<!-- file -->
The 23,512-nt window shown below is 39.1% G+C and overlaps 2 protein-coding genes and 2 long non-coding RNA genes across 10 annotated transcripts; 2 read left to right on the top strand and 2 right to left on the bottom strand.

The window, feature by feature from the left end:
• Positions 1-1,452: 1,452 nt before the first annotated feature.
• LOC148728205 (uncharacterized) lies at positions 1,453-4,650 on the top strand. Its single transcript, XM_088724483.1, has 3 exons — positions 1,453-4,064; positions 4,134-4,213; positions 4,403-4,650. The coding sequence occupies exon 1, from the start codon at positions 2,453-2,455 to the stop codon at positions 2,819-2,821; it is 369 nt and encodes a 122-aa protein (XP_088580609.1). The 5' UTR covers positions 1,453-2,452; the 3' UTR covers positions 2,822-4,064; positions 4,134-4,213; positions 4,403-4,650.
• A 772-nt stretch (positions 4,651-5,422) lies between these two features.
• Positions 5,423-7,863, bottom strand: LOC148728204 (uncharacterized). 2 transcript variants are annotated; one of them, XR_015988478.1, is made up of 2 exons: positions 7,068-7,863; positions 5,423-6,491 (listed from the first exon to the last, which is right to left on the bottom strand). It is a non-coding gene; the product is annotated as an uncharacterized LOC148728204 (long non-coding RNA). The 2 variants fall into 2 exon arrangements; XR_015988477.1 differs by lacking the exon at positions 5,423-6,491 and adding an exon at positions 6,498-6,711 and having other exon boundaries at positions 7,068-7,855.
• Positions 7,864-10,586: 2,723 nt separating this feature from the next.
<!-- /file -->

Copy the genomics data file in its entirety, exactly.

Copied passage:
The 23,512-nt window shown below is 39.1% G+C and overlaps 2 protein-coding genes and 2 long non-coding RNA genes across 10 annotated transcripts; 2 read left to right on the top strand and 2 right to left on the bottom strand.

The window, feature by feature from the left end:
• Positions 1-1,452: 1,452 nt before the first annotated feature.
• LOC148728205 (uncharacterized) lies at positions 1,453-4,650 on the top strand. Its single transcript, XM_088724483.1, has 3 exons — positions 1,453-4,064; positions 4,134-4,213; positions 4,403-4,650. The coding sequence occupies exon 1, from the start codon at positions 2,453-2,455 to the stop codon at positions 2,819-2,821; it is 369 nt and encodes a 122-aa protein (XP_088580609.1). The 5' UTR covers positions 1,453-2,452; the 3' UTR covers positions 2,822-4,064; positions 4,134-4,213; positions 4,403-4,650.
• A 772-nt stretch (positions 4,651-5,422) lies between these two features.
• Positions 5,423-7,863, bottom strand: LOC148728204 (uncharacterized). 2 transcript variants are annotated; one of them, XR_015988478.1, is made up of 2 exons: positions 7,068-7,863; positions 5,423-6,491 (listed from the first exon to the last, which is right to left on the bottom strand). It is a non-coding gene; the product is annotated as an uncharacterized LOC148728204 (long non-coding RNA). The 2 variants fall into 2 exon arrangements; XR_015988477.1 differs by lacking the exon at positions 5,423-6,491 and adding an exon at positions 6,498-6,711 and having other exon boundaries at positions 7,068-7,855.
• Positions 7,864-10,586: 2,723 nt separating this feature from the next.